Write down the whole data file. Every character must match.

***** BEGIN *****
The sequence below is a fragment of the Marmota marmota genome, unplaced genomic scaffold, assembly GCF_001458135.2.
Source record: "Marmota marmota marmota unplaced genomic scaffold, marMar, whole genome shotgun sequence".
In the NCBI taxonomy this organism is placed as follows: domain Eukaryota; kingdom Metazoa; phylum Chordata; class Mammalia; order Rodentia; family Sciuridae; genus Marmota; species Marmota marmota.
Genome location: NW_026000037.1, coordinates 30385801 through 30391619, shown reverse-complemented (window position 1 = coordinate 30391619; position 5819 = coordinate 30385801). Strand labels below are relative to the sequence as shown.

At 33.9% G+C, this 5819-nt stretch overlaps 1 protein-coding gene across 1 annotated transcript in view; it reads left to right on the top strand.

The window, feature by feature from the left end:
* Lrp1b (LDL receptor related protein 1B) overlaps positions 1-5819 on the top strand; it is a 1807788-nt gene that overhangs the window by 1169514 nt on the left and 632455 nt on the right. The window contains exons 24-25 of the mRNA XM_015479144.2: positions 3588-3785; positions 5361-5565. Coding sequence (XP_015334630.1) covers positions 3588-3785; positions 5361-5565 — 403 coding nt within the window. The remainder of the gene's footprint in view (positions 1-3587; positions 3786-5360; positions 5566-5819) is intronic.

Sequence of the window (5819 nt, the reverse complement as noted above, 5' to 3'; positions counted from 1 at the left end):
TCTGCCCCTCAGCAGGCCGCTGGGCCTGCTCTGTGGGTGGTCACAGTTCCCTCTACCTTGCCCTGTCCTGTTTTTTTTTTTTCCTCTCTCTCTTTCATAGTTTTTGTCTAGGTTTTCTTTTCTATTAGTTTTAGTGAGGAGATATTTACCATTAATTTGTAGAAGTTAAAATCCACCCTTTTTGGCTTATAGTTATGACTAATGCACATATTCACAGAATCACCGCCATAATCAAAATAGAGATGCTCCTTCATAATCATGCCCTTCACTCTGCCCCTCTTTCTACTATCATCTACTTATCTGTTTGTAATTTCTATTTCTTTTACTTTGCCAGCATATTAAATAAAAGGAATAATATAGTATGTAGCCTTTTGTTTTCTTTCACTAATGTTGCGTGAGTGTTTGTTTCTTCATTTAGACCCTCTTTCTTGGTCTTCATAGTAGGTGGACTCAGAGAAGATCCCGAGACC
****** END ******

The sequence below is a fragment of the Marmota marmota genome, unplaced genomic scaffold, assembly GCF_001458135.2.
Source record: "Marmota marmota marmota unplaced genomic scaffold, marMar, whole genome shotgun sequence".
In the NCBI taxonomy this organism is placed as follows: domain Eukaryota; kingdom Metazoa; phylum Chordata; class Mammalia; order Rodentia; family Sciuridae; genus Marmota; species Marmota marmota.
Genome location: NW_026000037.1, coordinates 30385801 through 30391619, shown reverse-complemented (window position 1 = coordinate 30391619; position 5819 = coordinate 30385801). Strand labels below are relative to the sequence as shown.

At 33.9% G+C, this 5819-nt stretch overlaps 1 protein-coding gene across 1 annotated transcript in view; it reads left to right on the top strand.

The window, feature by feature from the left end:
* Lrp1b (LDL receptor related protein 1B) overlaps positions 1-5819 on the top strand; it is a 1807788-nt gene that overhangs the window by 1169514 nt on the left and 632455 nt on the right. The window contains exons 24-25 of the mRNA XM_015479144.2: positions 3588-3785; positions 5361-5565. Coding sequence (XP_015334630.1) covers positions 3588-3785; positions 5361-5565 — 403 coding nt within the window. The remainder of the gene's footprint in view (positions 1-3587; positions 3786-5360; positions 5566-5819) is intronic.

Sequence of the window (5819 nt, the reverse complement as noted above, 5' to 3'; positions counted from 1 at the left end):
TCTGCCCCTCAGCAGGCCGCTGGGCCTGCTCTGTGGGTGGTCACAGTTCCCTCTACCTTGCCCTGTCCTGTTTTTTTTTTTTCCTCTCTCTCTTTCATAGTTTTTGTCTAGGTTTTCTTTTCTATTAGTTTTAGTGAGGAGATATTTACCATTAATTTGTAGAAGTTAAAATCCACCCTTTTTGGCTTATAGTTATGACTAATGCACATATTCACAGAATCACCGCCATAATCAAAATAGAGATGCTCCTTCATAATCATGCCCTTCACTCTGCCCCTCTTTCTACTATCATCTACTTATCTGTTTGTAATTTCTATTTCTTTTACTTTGCCAGCATATTAAATAAAAGGAATAATATAGTATGTAGCCTTTTGTTTTCTTTCACTAATGTTGCGTGAGTGTTTGTTTCTTCATTTAGACCCTCTTTCTTGGTCTTCATAGTAGGTGGACTCAGAGAAGATCCCGAGACC